Figueroa v. McGuire

Filing 9

ORDER OF MAGISTRATE JUDGE HUGH B. SCOTTORDER denying 6 Motion for Entry of DefaultCourt to separately enter Scheduling Order.So Ordered. Signed by Hon. Hugh B. Scott on 4/7/2014. (DRH)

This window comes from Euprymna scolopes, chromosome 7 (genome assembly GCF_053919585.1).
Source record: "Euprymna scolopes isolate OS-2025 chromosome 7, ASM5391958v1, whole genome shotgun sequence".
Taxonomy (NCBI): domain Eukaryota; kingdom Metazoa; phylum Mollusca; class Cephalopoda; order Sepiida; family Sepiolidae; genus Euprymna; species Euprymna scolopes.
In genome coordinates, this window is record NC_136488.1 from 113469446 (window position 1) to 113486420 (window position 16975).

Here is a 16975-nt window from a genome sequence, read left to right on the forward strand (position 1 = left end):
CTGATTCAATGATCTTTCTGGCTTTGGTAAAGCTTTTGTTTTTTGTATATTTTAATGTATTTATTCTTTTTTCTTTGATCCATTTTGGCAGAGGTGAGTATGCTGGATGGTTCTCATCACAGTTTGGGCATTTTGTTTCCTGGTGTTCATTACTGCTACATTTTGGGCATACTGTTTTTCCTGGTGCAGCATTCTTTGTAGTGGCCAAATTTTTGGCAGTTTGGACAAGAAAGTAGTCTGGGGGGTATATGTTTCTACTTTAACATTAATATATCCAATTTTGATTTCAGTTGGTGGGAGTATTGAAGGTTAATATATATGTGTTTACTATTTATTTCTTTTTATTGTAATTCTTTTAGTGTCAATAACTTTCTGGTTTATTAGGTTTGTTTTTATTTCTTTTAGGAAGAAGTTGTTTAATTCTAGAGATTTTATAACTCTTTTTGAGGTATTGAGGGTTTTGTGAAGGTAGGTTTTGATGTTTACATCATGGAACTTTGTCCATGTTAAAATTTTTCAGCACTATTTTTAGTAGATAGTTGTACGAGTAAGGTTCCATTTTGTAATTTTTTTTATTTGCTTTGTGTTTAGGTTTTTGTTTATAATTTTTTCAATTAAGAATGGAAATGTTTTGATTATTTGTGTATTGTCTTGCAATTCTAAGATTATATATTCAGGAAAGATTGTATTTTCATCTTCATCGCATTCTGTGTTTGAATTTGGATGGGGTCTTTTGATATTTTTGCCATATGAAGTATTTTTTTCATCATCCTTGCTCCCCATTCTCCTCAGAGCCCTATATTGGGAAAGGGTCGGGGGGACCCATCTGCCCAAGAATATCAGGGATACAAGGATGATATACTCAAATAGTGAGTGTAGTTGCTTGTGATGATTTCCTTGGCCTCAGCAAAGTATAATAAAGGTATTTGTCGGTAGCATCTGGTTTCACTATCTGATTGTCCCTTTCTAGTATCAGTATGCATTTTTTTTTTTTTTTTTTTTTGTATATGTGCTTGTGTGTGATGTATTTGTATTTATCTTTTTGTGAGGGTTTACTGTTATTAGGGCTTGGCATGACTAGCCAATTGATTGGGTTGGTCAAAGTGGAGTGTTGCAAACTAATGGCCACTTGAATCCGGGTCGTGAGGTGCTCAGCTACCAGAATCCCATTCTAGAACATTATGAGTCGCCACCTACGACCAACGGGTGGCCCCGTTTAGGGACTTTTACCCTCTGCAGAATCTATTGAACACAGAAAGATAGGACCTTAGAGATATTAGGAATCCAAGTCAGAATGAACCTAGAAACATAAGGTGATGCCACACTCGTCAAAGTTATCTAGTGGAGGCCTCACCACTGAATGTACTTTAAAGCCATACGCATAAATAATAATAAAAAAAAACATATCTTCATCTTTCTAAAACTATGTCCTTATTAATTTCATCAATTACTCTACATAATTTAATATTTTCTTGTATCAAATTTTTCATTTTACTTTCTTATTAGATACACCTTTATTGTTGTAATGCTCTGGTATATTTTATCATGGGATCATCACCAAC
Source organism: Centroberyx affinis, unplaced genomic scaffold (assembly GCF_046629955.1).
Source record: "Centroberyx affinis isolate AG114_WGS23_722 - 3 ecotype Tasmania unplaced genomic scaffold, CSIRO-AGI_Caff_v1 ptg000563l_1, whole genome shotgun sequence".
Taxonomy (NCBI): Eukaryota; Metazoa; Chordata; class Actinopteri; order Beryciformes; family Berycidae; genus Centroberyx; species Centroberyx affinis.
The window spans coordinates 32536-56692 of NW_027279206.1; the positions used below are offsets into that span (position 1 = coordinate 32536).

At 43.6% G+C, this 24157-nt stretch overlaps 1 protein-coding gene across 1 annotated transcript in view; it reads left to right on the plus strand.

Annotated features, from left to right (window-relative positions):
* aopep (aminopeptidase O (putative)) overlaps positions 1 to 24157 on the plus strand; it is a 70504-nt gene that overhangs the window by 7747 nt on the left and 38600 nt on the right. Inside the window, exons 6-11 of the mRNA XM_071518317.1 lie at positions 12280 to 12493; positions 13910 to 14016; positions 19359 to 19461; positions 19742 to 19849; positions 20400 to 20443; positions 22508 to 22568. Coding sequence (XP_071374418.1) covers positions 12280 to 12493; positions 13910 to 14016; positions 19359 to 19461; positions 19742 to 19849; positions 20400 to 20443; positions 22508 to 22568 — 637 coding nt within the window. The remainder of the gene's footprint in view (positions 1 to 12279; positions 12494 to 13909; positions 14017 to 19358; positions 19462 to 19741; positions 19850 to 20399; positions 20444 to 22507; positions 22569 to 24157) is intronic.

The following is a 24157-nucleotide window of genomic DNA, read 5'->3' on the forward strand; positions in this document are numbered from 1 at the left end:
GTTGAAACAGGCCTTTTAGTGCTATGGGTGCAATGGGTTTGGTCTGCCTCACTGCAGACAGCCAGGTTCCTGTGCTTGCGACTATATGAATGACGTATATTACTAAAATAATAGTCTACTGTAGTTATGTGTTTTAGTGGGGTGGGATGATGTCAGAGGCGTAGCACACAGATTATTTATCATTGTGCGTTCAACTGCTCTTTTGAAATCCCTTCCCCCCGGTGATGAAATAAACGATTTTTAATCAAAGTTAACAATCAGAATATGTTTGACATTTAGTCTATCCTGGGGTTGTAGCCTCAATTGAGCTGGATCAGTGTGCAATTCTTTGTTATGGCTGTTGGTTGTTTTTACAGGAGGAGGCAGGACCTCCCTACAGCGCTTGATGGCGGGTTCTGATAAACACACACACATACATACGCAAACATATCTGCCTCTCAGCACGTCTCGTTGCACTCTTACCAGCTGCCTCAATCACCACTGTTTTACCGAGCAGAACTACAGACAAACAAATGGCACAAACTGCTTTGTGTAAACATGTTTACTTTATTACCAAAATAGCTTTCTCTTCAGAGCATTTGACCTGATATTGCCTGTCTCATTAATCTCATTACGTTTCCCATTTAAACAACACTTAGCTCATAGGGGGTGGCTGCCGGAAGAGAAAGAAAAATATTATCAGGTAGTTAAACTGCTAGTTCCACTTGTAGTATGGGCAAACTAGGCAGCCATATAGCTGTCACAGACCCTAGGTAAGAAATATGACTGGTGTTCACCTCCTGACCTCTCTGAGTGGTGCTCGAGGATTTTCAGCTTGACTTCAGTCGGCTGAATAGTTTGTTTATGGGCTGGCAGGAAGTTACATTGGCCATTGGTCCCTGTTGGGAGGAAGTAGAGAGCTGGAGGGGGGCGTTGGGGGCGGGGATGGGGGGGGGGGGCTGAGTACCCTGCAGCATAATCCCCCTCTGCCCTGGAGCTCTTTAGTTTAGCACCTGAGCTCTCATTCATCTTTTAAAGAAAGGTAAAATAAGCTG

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UNITED STATES DISTRICT COURT WESTERN DISTRICT OF NEW YORK WILLIAM FIGUEROA, Plaintiff, Hon. Hugh B. Scott 13CV240S v. Order SGT. D. McGUIRE, Defendant. Before the Court is plaintiff’s motion for entry of default (what he termed a “default judgment” but, under Rule 55(a), this Court deems to be for entry of default) (Docket No. 6). BACKGROUND This is a pro se plaintiff’s civil rights action against corrections sergeant McGuire for alleged excessive force applied upon plaintiff in 2011 (Docket No. 1, Compl.). Plaintiff claims that McGuire was served by the United States Marshal on April 24, 2013, and failed to answer (see Docket No. 6). An Order to Show Cause was entered on February 27, 2014, to show cause why the case should not be dismissed for failure to prosecute (Docket No. 5). Plaintiff, on March 25, 2014, then filed the present motion for entry of default (Docket No. 6). The next day, defendant filed his Answer (Docket No. 7). On April 3, 2014, this case was referred by Chief Judge William Skretny to the undersigned (Docket No. 8). DISCUSSION A preliminary matter is whether, under 28 U.S.C. § 636, this Court can decide this motion or whether it can make a recommendation to Chief Judge Skretny. The default judgment plaintiff seeks here is obtained under a two-step process under Rule 55; “first, the entry of a default, and second, the entry of a default judgment,” City of N.Y. v. Mickalis Pawn Shop, LLC, 645 F.3d 114, 128 (2d Cir. 2011); New York v. Green, 420 F.3d 99, 104 (2d Cir. 2005); Fed. R. Civ. P. 55(a), (b). That first step plaintiff filed here is ministerial where a defendant fails to plead or otherwise defend an action, the Court Clerk “must enter the party’s default,” Fed. R. Civ. P. 55(a); Mickalis Pawn Shop, supra, 645 F.3d at 128; Pinaud v. County of Suffolk, 52 F.3d 1139, 1152 n.11 (2d Cir. 1995) (describing entry of default as “largely a formal matter,” internal quotation marks omitted). The entry of default establishes liability but not an admission of damages, Finkel v. Romanowicz, 577 F.3d 79, 83 n.6 (2d Cir. 2009); Mickalis Pawn Shop, supra, 645 F.3d at 128, the establishment of damages arises from the second step of entry of default judgment, see Fed. R. Civ. P. 55(b). That second step also formally terminates the litigation and awards plaintiff relief, with entry of that judgment by the District Judge (rather than by the Court Clerk), Mickalis Pawn Shop, supra, 645 F.3d at 128, 129. Section 636 of the Judiciary code, 28 U.S.C. § 636, establishes the jurisdiction of the undersigned. As to certain dispositive motions (such as to dismiss or to suppress evidence in a criminal trial), this Court can only recommend to the referring District Judge for ultimate action, id., § 636(b)(1)(A). The listed motions do not include a motion to enter a default judgment, although this would be dispositive, or a motion (such as here) to enter default. Usually, cases are referred to a Magistrate Judge under § 636 after joinder of issue, that is after a defendant has 2 answered or otherwise appeared in the case, but § 636(b)(1)(A) authorizes referral of “any pretrial matter pending before the court,” without specifying that all parties need to have appeared in the action first. Since what is involved here is the first, ministerial step that the Court Clerk could enter without judicial action, this Court by Order can consider whether default has occurred, see also Andino v. Cummins, et al., No. 12CV852, Docket No. 21, Order of Mar. 13, 2014 (Scott, Mag. J.) (Order of undersigned denying motion for entry of default). This differs from a motion for entry of a default judgment, which this Court could only enter a Report & Recommendation, see Prescription Containers, Inc. v. Cabiles, No. 12 Civ. 4805, 2014 U.S. Dist. LEXIS 40250, at *2 (E.D.N.Y. Feb. 14, 2014) (Scanlon, Mag. J.) (Report & Recommendation), adopted, 2014 U.S. Dist. LEXIS 39590 (E.D.N.Y. Mar. 24, 2014). Here, defendant filed his Answer the day after plaintiff filed his motion for entry of default. There were ten months of inaction in this case from all parties before the Show Cause Order was filed. Thus, any prejudice in the delay in this action arose during that period. Since defendant promptly filed his Answer upon plaintiff’s filing, plaintiff’s motion for entry of default is denied. This Court will separately enter a Scheduling Order in this case. 3 CONCLUSION For the reasons stated above, plaintiff’s motion (Docket No. 6) for entry of default is denied. So Ordered. /s/ Hugh B. Scott Hon. Hugh B. Scott United States Magistrate Judge Dated: Buffalo, New York April 7, 2014 4

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